Riverina growers expressing concerns over water sharing plan

Winegrape growers in the Riverina are concerned about a lack of consultation on the draft Murrumbidgee Surface Water Sharing Plan (WSP) and fear it will negatively impact irrigators and its communities.

Under the current WSP, high security irrigators in the NSW Murrumbidgee must share five per cent of their water allocations from the Murray-Darling region, or 15% for general security irrigators during low allocation seasons.

CEO of Riverina Winegrape Growers, Brian Simpson, told the Grapegrower & Winemaker that, while irrigators want to help the environment, there needs to be compensation for irrigators as they effectively pay for the fixed charges on their full allocation and give a percentage away most years.

“We’re all still properly allocated for our full water supplies, but high security and general security irrigators, under current legislation, have to give 5% and 15% back, respectively,” he said.

“It means that irrigators are losing money and are then being put under pressure with less water supply.”

The NSW Government has been reviewing the WSP but Simpson said irrigators had not been properly consulted about its concerns.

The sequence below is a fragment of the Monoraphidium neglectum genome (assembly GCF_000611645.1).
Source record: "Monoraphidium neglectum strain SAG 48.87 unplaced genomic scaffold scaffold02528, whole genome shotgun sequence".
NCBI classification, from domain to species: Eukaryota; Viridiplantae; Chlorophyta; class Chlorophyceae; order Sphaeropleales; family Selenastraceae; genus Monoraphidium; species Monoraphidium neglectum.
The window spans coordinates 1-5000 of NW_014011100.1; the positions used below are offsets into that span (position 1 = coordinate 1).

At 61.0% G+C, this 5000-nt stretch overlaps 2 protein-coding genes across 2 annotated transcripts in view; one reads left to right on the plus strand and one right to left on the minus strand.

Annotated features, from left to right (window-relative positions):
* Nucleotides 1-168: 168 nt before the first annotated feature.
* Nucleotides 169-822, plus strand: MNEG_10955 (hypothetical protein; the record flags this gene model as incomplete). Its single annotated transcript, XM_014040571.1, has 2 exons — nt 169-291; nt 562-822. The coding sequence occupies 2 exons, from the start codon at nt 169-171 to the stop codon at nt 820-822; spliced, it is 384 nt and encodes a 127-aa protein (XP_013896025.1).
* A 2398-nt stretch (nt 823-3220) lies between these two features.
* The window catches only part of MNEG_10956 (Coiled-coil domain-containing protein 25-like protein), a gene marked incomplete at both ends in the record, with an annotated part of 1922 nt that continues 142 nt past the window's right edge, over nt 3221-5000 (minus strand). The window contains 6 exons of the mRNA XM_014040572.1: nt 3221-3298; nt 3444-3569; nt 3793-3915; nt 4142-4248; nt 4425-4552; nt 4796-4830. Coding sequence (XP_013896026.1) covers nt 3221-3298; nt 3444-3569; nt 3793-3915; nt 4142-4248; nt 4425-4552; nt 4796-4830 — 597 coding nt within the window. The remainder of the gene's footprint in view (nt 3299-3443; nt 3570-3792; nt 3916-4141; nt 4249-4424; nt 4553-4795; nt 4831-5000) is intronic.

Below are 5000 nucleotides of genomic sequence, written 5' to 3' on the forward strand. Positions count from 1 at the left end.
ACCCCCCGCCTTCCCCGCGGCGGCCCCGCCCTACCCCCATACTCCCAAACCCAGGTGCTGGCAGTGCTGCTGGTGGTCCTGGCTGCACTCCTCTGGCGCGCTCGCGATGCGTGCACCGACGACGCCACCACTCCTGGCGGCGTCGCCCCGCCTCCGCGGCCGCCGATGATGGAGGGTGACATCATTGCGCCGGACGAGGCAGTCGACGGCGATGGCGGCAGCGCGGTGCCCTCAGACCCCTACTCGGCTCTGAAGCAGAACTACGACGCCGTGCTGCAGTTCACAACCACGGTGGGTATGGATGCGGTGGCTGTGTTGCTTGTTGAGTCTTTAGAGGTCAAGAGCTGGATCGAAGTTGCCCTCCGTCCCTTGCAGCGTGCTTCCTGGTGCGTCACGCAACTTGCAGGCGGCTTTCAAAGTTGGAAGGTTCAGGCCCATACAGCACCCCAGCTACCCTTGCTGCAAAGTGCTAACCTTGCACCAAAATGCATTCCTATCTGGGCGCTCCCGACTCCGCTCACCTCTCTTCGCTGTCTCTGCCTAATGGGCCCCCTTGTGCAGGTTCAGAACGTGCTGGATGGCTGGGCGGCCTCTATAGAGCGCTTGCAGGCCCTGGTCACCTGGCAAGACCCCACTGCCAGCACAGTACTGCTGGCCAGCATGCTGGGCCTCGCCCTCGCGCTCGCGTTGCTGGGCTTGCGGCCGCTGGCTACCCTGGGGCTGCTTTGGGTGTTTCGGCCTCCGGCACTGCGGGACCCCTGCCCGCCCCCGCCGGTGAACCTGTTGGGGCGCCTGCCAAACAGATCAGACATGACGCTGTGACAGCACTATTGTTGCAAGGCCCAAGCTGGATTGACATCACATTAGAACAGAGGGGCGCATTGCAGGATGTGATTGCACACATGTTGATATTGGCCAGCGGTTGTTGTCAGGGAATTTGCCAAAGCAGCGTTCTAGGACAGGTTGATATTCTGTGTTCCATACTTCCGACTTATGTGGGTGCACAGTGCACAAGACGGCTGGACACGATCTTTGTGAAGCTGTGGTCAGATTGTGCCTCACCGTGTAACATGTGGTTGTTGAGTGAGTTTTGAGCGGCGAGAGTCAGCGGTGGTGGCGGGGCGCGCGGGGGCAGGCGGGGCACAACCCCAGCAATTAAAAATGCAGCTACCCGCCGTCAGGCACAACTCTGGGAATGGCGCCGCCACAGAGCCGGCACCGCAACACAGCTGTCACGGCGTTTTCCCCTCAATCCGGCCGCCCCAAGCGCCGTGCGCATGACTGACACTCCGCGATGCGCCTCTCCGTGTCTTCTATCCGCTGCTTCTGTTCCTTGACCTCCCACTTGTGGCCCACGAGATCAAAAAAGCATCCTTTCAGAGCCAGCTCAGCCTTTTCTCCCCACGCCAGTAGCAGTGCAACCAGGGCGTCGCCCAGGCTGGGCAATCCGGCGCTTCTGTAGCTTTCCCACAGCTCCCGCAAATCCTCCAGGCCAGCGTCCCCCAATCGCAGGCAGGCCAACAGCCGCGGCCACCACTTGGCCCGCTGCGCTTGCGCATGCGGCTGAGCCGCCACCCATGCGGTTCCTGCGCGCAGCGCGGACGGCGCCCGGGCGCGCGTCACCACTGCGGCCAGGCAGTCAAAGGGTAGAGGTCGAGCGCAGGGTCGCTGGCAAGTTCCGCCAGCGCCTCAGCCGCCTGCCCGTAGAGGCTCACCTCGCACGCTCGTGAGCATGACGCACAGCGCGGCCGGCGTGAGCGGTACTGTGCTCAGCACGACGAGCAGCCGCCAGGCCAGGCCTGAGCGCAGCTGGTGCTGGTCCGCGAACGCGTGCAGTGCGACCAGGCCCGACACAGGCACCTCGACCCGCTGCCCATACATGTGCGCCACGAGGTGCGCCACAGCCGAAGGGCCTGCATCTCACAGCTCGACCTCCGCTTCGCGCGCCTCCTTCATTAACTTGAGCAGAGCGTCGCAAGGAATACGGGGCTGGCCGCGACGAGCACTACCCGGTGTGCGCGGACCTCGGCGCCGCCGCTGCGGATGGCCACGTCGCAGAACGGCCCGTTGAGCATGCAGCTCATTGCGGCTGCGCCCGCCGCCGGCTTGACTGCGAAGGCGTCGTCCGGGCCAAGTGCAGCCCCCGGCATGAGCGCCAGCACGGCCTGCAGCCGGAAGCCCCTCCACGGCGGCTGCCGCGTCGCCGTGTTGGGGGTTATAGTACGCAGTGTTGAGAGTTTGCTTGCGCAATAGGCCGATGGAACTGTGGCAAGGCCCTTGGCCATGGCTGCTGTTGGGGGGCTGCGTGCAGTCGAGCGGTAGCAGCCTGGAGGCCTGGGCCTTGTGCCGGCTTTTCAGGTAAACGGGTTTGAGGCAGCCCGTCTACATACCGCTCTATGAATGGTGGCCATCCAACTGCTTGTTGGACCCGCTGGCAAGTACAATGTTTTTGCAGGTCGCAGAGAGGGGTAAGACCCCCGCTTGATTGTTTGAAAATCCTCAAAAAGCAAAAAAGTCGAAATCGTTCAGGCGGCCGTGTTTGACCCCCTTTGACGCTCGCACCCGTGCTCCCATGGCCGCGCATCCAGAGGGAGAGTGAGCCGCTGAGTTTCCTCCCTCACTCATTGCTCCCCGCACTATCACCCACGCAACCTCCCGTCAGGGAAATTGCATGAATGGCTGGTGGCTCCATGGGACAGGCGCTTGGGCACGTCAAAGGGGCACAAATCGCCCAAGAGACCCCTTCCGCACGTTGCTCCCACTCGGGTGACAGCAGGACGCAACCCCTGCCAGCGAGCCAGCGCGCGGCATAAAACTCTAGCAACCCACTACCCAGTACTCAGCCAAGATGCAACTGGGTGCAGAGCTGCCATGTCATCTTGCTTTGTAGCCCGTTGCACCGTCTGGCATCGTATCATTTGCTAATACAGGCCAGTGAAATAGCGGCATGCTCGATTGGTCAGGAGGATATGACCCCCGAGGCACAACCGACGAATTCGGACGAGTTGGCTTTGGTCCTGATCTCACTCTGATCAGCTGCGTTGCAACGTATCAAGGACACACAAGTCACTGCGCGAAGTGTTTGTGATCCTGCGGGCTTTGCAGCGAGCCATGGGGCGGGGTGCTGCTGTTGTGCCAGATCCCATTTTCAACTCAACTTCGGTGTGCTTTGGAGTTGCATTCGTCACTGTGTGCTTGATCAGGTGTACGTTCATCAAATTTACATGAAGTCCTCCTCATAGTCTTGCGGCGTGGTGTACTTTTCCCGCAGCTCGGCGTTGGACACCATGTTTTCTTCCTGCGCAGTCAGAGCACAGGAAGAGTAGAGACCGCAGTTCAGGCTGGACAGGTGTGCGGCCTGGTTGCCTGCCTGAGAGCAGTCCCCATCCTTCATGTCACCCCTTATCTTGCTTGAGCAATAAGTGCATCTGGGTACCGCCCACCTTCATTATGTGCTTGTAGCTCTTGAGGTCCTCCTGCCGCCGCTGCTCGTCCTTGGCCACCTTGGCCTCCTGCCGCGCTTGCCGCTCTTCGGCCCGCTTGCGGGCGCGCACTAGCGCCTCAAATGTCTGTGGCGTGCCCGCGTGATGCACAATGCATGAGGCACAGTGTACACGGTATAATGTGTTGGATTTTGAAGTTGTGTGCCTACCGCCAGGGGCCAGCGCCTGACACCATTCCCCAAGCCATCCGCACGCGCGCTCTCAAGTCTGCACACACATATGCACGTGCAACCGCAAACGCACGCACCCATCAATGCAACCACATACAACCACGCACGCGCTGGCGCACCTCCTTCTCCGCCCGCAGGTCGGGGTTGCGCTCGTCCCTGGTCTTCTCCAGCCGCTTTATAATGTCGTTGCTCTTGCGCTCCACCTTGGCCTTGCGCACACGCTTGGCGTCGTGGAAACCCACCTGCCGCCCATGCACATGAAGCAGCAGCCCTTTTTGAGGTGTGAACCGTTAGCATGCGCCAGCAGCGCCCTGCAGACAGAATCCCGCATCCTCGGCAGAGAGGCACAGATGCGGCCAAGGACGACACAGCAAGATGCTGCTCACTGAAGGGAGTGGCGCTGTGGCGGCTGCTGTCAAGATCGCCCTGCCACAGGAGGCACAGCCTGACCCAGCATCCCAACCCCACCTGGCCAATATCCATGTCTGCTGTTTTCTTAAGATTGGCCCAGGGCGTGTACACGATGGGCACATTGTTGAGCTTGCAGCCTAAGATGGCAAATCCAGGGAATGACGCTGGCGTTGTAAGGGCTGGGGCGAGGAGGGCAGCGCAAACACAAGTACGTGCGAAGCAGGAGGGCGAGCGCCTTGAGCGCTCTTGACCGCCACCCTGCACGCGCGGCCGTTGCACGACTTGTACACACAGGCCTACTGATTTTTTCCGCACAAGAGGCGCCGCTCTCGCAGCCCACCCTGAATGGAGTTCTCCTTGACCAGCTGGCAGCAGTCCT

“Our biggest concern is that there’s a real lack of any meaningful consultation by NSW-governing water departments for the region’s irrigators where their concerns can be heard,” he said.

“Initially, we (that is to say a group of both high and general security irrigators) banded together to draft a letter detailing our major concerns with government water departments.

“We even had a meeting with the Minister for Water about it which turned up no results for us. We left that meeting feeling as though we still weren’t being heard well enough, and now they are continuing with their plans regardless.

“I think the government is going to continue with what they’re doing. The water sharing plans will be approved as they are and irrigators will continue to pay for water they don’t receive.

“I think that’s disappointing because this day and age, when we know you need water, you buy it, and receive what you pay for. But now it seems that isn’t the case.”